Scott Lindgren did not set out to make a documentary about himself.
Although the global kayak maker is no stranger to being in front of and behind the camera, having made several kayaking movies and winning an Emmy for Cinematography, this time around he wanted to make a broader movie about the history of the sport.
Like how “Dogtown and Z-Boys” took over the ski game in Southern California, “The River Runner” was originally intended to tell the story of kayaking across many athletes and characters. Within years of the editing process, director Rush Sturges centered and made the narration about Lindgren and his journey with a brain tumor.
Lindgren was diagnosed with a pituitary adenoma in February 2015. The size of a small baseball at the back of his head, the tumor wraps around his right carotid artery and compresses his optic nerves. The boat has battled rapids all over the world, including the Yarlung Tsangpo River in Tibet, but is now heading into uncharted territory.
The diagnosis and subsequent brain surgery that lasted for hours was made before work began on the documentary, and he was reluctant to be in the spotlight. Opening up was not natural to him. Lindgren said he initially wanted to get out into the water and finally get the Indus off his checklist without cameras.
The change of heart occurred when Lindgren was in South America with Brad Lowden, founder of a Denver-based non-profit organization. The first descendant. The organization provides opportunities for outdoor adventures—such as kayaking, rock climbing, and surfing—for young people affected by cancer and other health conditions.
Lindgren experienced an outpouring of support once his diagnosis was revealed, and he eventually came to the conclusion that perhaps there was a greater message worth sharing.
“River Runner” was last night’s closing film on the 40th anniversary of the BRIC Film Festival last September. He. She Prizes won Within the categories of Best Adventure, Best Cinematography, and Director’s Choice at the Festival.
The film centers on Lindgren’s 20-year quest to be the first person to kayak the four rivers that originate from Tibet’s sacred Mount Kailash in every major direction, including the Tsangpo and Indus.
Another major theme featured in the movie is the hard-core mentality common in extreme sports. Lindgren said kayak makers often don’t show weakness because it could jeopardize the safety of an expedition. This creates a negative self-isolation pattern in which athletes use extreme adrenaline-inducing sports for a run and then turn to coping mechanisms such as alcohol when they are out of the water.
“It creates a behavior, and if you can’t compartmentalize it, you drag that behavior into all other aspects of your life,” Lindgren said.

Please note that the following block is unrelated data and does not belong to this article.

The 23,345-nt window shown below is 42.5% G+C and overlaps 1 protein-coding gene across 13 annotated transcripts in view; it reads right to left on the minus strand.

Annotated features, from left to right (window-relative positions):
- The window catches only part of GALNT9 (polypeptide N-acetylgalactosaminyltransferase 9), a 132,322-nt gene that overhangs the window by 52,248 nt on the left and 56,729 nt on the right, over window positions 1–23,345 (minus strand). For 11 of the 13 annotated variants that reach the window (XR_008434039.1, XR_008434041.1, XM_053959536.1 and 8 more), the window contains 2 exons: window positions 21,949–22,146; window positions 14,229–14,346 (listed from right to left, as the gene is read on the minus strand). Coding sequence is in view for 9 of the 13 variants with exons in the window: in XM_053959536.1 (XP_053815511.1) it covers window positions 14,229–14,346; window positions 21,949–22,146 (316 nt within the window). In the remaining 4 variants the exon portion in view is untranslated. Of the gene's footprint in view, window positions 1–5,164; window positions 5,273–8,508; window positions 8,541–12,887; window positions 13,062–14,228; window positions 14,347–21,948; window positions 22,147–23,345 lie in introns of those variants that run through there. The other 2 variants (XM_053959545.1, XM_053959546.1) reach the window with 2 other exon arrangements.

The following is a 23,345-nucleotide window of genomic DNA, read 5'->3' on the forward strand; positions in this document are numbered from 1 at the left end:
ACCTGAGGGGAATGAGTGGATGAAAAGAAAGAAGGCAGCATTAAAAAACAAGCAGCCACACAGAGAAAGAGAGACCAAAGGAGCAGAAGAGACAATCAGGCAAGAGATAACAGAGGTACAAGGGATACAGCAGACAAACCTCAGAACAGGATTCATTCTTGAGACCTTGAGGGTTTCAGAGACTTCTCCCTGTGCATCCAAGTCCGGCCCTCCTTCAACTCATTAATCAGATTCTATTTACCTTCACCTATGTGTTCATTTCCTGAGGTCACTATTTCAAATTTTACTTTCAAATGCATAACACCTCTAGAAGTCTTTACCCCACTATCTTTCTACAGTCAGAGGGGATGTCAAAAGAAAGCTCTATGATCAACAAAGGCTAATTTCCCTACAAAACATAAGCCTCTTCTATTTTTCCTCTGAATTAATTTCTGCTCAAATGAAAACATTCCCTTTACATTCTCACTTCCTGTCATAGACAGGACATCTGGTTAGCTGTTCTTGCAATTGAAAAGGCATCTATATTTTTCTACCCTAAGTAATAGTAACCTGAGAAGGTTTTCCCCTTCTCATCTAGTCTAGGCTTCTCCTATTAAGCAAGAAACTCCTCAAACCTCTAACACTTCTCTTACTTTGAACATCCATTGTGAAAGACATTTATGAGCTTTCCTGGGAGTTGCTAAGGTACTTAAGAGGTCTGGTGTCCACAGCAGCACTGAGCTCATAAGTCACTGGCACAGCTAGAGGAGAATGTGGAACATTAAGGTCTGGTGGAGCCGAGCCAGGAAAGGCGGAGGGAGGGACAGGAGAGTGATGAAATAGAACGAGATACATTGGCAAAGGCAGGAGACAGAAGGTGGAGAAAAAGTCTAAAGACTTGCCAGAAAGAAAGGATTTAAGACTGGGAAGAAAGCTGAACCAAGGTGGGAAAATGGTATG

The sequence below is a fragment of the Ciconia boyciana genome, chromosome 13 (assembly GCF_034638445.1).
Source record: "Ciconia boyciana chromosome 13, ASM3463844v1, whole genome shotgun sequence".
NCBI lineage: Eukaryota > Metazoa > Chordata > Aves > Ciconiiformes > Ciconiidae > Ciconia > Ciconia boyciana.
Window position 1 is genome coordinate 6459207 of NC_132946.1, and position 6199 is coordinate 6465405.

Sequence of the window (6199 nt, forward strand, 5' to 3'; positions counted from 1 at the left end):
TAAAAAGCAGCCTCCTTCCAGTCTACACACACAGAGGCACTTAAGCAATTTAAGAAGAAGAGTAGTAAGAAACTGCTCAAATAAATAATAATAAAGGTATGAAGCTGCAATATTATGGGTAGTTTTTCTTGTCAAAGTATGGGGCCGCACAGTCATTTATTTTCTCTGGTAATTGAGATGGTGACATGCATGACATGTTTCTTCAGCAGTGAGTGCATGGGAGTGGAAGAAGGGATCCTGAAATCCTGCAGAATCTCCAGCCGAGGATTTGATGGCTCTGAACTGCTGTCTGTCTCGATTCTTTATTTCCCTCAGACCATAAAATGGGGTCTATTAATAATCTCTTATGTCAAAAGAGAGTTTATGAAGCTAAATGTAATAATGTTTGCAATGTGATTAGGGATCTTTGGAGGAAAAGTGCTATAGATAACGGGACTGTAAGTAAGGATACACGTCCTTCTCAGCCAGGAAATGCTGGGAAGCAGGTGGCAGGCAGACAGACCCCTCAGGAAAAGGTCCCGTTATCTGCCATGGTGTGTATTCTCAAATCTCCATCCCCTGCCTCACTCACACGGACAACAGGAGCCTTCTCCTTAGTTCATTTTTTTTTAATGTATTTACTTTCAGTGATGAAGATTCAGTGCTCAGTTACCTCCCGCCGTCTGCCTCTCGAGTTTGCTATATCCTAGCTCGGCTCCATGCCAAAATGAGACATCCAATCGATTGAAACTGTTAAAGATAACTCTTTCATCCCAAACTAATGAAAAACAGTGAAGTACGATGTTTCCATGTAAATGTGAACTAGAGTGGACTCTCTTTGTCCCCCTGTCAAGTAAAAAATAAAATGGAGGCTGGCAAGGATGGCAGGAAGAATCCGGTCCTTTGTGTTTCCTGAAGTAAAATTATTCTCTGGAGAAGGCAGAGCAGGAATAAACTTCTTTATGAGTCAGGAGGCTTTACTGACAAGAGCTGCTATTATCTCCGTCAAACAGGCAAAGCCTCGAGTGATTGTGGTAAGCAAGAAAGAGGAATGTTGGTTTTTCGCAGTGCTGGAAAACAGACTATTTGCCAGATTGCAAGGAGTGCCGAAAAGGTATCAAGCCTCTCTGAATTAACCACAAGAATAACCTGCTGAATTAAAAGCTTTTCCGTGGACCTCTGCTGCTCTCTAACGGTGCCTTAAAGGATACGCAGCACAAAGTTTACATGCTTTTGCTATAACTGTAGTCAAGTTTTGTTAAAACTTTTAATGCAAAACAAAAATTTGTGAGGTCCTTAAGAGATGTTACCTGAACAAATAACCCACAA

Luden told Lindgren that not many men apply for First Descendant programs, and Lindgren immediately understood that it was out of fear of weakness.
“Men, when they are diagnosed, usually don’t know how to seek help,” Lindgren said. “They usually isolate. Genetically, I think, it’s seen as a weakness, and men don’t like to be seen as weak.”
Finding an outlet
The outdoors also provided a boon to Lindgren. He did not have a smooth childhood, and he often got into fights growing up in Southern California. Outlook only began to improve after his mother and brother moved him to Rocklin, near Sacramento. The neighbors introduced young Lindgren to rafting, and he found himself having a new passion.
Sports naturally gave way to kayaking, and one of the only things he respected as a child, Lindgren said, was the river and realizing how wonderful nature is.
“Maybe it’s because I’ve lost so many people close to me,” Lindgren said. “Maybe it was because when you are on a very powerful river, that power is so powerful. … I didn’t realize that there was nothing other than … getting into trouble.”
Rowing is also an arrow in Lindgren’s quiver, which has been helping him treat a brain tumor. Before landing in the Indus River in 2017, Lindgren was told that the tumor was growing again. He had to decide if the treatment could wait a year because he knew it would take a lot of effort to get to the right place both physically and mentally to do daily kayaking and more before the expedition.
He chose the river. Lindgren said the doctors were convinced that running in the hard river would overburden his body, irritate the tumor and make it grow faster.
“As it turns out, I did the opposite,” Lindgren said. “It actually seemed to slow it down a bit.”
Lindgren then took part in a study that included monitoring blood work, cortisol levels, heart rate, and more. He was running in a difficult river, and the results showed that his biometrics were only slightly elevated.
Since the film’s release, Lindgren still kayaks and travels as much as possible, and he and his girlfriend have been tending to Consumer River Ranch, a camping and wedding venue with recreational opportunities in Northern California.
Lindgren is also working on his memoirs with Thayer Walker, one of the screenwriters for “The River Runner” and one of the Journal reporter outside.
It’s been nearly eight years since Lindgren’s diagnosis, and although the tumor’s growth has slowed to snail’s pace, he’s looking at another surgery in six months to reduce its size again. Treatments for people naturally vary by condition, but Lindgren’s main advice for other patients is to be open.
“Weakness is strength,” said Lindgren.